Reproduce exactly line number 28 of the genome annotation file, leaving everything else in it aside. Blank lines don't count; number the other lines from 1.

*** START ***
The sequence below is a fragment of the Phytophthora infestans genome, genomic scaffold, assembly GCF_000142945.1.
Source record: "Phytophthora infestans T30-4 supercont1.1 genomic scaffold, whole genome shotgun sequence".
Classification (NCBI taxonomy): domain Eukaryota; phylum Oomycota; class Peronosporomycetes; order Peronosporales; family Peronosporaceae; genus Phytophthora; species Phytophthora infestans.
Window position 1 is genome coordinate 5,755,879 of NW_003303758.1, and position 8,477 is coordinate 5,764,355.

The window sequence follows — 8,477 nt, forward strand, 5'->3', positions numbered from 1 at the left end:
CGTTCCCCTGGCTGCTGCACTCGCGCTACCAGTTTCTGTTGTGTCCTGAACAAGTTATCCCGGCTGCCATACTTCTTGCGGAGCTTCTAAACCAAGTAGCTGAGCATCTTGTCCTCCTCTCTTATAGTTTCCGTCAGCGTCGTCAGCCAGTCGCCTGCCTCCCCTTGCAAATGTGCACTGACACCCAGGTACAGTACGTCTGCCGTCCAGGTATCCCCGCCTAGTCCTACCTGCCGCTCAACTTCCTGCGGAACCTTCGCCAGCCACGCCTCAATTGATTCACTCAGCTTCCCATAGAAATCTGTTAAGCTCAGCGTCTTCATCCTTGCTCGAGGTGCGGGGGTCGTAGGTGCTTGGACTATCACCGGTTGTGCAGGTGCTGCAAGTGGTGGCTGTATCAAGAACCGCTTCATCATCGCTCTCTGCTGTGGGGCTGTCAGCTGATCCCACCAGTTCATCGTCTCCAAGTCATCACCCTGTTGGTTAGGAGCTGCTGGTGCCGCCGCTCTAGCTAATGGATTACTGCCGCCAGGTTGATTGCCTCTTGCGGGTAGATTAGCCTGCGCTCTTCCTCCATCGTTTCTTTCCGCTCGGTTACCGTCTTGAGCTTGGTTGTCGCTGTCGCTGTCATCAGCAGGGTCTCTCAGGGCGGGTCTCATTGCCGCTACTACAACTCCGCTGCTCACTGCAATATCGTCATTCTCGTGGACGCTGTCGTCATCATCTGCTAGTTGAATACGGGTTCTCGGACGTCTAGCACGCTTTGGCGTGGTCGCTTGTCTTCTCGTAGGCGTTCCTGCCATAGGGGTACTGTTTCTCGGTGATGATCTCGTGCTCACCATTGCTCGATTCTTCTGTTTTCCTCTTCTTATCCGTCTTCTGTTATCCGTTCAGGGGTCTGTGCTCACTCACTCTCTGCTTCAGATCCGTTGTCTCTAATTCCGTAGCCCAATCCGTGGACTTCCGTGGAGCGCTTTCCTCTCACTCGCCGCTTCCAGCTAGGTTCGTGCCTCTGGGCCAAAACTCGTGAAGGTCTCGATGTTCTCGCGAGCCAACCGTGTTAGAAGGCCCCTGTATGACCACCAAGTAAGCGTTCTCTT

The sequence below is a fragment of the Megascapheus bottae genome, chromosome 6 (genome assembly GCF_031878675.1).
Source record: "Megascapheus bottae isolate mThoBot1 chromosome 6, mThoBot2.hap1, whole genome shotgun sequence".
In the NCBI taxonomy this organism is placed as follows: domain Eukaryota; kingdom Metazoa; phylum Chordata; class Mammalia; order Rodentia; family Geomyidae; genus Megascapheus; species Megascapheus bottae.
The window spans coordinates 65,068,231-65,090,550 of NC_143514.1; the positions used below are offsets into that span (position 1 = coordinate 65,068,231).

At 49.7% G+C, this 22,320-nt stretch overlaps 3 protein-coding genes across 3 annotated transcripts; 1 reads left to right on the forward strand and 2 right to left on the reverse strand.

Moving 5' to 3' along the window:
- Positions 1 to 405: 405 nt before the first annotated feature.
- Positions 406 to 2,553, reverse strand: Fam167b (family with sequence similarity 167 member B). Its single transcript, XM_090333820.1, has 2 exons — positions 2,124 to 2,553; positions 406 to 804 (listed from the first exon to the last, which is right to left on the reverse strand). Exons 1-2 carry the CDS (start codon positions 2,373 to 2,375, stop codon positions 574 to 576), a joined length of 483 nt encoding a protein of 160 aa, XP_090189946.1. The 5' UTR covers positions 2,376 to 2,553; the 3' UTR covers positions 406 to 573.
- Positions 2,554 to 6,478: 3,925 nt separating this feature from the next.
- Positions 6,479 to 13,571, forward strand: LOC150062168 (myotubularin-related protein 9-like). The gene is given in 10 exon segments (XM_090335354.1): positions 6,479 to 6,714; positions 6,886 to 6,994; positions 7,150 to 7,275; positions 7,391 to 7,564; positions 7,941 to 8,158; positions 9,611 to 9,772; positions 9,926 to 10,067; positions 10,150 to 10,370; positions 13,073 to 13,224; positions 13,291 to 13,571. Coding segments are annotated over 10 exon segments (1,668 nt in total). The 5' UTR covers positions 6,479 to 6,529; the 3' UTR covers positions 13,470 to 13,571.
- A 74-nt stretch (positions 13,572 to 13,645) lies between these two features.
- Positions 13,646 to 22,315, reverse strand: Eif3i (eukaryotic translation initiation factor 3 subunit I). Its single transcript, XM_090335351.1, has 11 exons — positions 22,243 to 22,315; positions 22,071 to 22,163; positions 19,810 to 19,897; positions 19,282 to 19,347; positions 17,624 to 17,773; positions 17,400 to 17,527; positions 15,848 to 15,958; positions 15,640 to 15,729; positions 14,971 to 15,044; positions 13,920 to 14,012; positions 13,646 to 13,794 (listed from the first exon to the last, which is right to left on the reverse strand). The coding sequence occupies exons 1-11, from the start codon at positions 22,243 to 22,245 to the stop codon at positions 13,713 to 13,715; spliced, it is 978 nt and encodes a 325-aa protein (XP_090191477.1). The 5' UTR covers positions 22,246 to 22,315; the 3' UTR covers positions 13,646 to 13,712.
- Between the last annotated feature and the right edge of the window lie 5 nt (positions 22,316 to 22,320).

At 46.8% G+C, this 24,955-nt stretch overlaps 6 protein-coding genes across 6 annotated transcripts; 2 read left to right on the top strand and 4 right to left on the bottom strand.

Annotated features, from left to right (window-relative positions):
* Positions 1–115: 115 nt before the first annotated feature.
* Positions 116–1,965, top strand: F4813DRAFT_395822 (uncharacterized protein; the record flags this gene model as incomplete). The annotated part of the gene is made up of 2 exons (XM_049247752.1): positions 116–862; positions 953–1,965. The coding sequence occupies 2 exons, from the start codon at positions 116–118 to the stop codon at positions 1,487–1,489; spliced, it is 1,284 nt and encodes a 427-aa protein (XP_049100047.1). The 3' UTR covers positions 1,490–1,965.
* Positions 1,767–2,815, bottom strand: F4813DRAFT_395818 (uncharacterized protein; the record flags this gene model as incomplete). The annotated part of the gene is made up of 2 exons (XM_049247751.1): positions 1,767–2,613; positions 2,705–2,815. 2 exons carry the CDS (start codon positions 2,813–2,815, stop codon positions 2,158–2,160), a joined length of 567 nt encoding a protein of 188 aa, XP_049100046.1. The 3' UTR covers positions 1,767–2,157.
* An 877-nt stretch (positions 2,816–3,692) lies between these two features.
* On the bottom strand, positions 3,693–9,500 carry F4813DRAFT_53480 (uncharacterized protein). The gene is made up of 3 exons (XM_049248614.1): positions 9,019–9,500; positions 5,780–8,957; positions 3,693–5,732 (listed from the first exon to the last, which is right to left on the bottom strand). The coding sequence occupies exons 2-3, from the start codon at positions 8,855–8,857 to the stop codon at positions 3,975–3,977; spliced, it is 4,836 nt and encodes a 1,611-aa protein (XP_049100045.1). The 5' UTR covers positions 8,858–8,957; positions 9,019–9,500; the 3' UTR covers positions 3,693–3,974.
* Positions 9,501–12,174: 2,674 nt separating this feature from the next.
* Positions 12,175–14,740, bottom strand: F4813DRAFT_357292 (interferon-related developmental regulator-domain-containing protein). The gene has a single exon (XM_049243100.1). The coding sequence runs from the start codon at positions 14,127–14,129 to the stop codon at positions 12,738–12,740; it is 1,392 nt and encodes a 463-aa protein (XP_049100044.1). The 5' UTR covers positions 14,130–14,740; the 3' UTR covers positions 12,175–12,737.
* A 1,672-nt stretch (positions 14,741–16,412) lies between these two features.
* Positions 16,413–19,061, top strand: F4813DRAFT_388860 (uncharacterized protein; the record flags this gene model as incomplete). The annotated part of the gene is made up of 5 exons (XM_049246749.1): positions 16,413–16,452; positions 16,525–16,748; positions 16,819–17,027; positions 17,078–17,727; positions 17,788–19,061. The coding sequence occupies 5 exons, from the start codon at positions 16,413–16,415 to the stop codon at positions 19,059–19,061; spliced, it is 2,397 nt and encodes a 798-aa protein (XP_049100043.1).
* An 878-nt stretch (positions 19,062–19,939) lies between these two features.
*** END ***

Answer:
* Positions 12,175–14,740, bottom strand: F4813DRAFT_357292 (interferon-related developmental regulator-domain-containing protein). The gene has a single exon (XM_049243100.1). The coding sequence runs from the start codon at positions 14,127–14,129 to the stop codon at positions 12,738–12,740; it is 1,392 nt and encodes a 463-aa protein (XP_049100044.1). The 5' UTR covers positions 14,130–14,740; the 3' UTR covers positions 12,175–12,737.